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News / Northwest

EPA proposes adding Columbia River from Grand Coulee Dam to Canada border to superfund list

By James Hanlon, The Spokesman-Review
Published: March 6, 2024, 7:43am

SPOKANE — The Environmental Protection Agency wants to make a 150-mile section of the Columbia River from Grand Coulee Dam to the Canada border a superfund site.

The federal agency announced Tuesday it proposed adding the site to the National Priorities List of hazardous waste sites eligible for cleanup financed under the federal superfund program.

“Today’s action builds on decades of efforts to clean up the river and protect the health of people who live, work, and recreate in and near the Upper Columbia,” EPA Region 10 Administrator Casey Sixkiller said in a statement. “Listing this site on the National Priorities List unlocks the full suite of tools and resources of EPA’s Superfund program to address this complex site and take additional steps to protect young children from harmful levels of lead.”

The agency has determined that soils contaminated with lead and arsenic pose unacceptable risk to residents at affected properties, particularly to children. The EPA found that soil in at least 194 residential areas contain amounts of lead that exceed the agency’s new screening level for residential lead contamination.

The primary source of contamination, according to the EPA, is the Teck Metals Ltd. lead and zinc smelting facility in Trail, British Columbia, approximately 10 river miles upstream of the international boundary. The former Le Roi smelter, which closed in 1921 in Northport, Washington, also contributed contamination.

Washington Gov. Jay Inslee, The Confederated Tribes of the Colville Reservation and the Spokane Tribe wrote letters of support.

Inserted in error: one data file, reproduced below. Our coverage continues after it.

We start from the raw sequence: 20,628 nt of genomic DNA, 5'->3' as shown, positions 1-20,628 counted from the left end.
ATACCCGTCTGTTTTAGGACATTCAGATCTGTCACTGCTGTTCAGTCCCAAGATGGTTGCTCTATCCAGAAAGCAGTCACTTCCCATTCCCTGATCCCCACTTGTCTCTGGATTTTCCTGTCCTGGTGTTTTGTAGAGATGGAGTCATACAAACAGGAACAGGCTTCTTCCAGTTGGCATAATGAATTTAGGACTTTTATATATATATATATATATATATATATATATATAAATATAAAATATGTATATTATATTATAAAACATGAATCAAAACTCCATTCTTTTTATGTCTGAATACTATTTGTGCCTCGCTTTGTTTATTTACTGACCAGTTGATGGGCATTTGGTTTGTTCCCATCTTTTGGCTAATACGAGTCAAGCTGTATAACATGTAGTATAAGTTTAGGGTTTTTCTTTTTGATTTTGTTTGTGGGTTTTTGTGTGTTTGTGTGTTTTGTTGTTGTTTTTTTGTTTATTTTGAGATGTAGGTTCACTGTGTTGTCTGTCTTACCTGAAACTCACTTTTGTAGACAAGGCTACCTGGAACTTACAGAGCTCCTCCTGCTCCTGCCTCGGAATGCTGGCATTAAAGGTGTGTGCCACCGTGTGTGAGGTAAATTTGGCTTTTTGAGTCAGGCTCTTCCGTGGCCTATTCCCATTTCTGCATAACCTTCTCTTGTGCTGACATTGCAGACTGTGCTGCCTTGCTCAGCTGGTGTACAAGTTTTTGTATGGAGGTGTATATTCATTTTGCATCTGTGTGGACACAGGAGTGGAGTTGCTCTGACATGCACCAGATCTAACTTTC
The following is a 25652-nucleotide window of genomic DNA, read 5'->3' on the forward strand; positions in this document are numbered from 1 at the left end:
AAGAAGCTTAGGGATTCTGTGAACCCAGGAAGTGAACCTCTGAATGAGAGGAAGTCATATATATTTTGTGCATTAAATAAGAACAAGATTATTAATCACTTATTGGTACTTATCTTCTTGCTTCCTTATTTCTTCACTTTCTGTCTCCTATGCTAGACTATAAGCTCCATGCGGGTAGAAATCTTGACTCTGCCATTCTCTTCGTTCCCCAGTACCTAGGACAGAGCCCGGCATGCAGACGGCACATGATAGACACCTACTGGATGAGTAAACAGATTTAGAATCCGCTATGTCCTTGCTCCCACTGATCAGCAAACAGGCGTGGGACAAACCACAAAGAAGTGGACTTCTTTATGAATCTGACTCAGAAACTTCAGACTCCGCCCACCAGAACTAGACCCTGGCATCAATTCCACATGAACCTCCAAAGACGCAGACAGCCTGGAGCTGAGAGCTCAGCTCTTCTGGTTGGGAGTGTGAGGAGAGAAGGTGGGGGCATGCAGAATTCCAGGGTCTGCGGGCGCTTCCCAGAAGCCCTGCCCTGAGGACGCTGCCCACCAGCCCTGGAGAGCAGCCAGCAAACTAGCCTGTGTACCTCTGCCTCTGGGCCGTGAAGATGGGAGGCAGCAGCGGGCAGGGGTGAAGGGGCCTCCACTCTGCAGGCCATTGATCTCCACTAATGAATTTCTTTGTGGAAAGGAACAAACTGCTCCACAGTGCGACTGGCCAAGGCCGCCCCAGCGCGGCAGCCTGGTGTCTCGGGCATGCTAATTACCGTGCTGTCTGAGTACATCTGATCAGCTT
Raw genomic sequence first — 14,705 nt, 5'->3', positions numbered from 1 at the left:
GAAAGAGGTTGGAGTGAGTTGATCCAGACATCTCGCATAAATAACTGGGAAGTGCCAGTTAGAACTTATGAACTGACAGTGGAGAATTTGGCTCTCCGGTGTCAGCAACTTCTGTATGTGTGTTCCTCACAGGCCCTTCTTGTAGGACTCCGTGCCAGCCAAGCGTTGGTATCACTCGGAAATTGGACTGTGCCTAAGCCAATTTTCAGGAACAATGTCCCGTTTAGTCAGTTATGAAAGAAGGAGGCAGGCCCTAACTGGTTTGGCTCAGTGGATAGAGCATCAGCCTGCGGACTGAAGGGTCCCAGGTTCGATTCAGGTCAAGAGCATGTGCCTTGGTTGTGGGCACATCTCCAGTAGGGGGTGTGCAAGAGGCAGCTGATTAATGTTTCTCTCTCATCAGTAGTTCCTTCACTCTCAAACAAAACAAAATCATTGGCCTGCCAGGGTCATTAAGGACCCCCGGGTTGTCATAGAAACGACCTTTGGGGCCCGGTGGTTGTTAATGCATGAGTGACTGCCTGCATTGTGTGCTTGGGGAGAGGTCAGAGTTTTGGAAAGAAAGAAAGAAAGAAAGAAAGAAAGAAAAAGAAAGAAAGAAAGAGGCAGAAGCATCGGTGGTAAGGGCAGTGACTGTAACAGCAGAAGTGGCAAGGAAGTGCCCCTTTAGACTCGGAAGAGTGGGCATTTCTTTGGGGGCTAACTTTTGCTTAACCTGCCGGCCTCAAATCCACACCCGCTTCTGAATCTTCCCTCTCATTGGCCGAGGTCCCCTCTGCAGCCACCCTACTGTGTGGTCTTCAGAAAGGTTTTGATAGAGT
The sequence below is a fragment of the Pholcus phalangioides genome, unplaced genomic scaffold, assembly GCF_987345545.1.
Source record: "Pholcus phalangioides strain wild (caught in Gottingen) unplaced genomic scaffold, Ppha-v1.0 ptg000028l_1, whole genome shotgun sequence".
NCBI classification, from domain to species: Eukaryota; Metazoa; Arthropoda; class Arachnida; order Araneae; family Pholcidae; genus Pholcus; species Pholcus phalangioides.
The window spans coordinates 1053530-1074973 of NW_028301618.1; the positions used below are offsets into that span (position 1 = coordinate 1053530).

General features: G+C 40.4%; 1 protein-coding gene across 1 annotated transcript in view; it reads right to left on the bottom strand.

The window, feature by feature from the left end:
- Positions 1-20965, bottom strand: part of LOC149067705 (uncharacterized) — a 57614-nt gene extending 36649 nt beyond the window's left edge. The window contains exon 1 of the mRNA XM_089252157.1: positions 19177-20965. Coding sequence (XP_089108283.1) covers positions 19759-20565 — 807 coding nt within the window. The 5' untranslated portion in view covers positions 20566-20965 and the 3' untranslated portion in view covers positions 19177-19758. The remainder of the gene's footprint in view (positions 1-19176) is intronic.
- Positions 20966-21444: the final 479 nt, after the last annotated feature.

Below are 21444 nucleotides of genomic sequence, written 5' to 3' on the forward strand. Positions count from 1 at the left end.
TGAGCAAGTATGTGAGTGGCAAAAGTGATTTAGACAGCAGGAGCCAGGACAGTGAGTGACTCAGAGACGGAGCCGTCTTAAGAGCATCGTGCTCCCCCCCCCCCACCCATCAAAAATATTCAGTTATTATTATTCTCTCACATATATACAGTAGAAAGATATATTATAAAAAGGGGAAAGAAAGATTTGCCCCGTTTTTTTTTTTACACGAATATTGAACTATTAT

“The legacy of contamination and risks to human health and the environment justify adding the site to the National Priorities List,” Inslee said in response. “It is time to turn needed attention to clean up the Upper Columbia River Site for all who depend on it as a treasured natural and cultural resource.”

The Colville Reservation borders more than half of the designated area of the river. Chairman Jarred-Michael Erickson said the river is a valuable asset for the tribes and the region. He said access to the extra federal funds is badly needed to help with the restoration costs.

“We are just looking for the cleanup of the river so all our kids and grandkids can enjoy it,” Erickson said.

Erickson said he worries about eating fish from the river because of consumption limit advisories from contaminants. The cleanup will help the tribe’s salmon restoration efforts, he said.

Stevens County Commissioner Wes McCart criticized the proposal, saying it was premature, and he worries of an economic downturn that could result from stigma associated with superfund sites.

McCart said that about 20 years ago, the county commissioners were assured by the EPA that it wouldn’t make any listing until it completed a remedial investigation and feasibility study.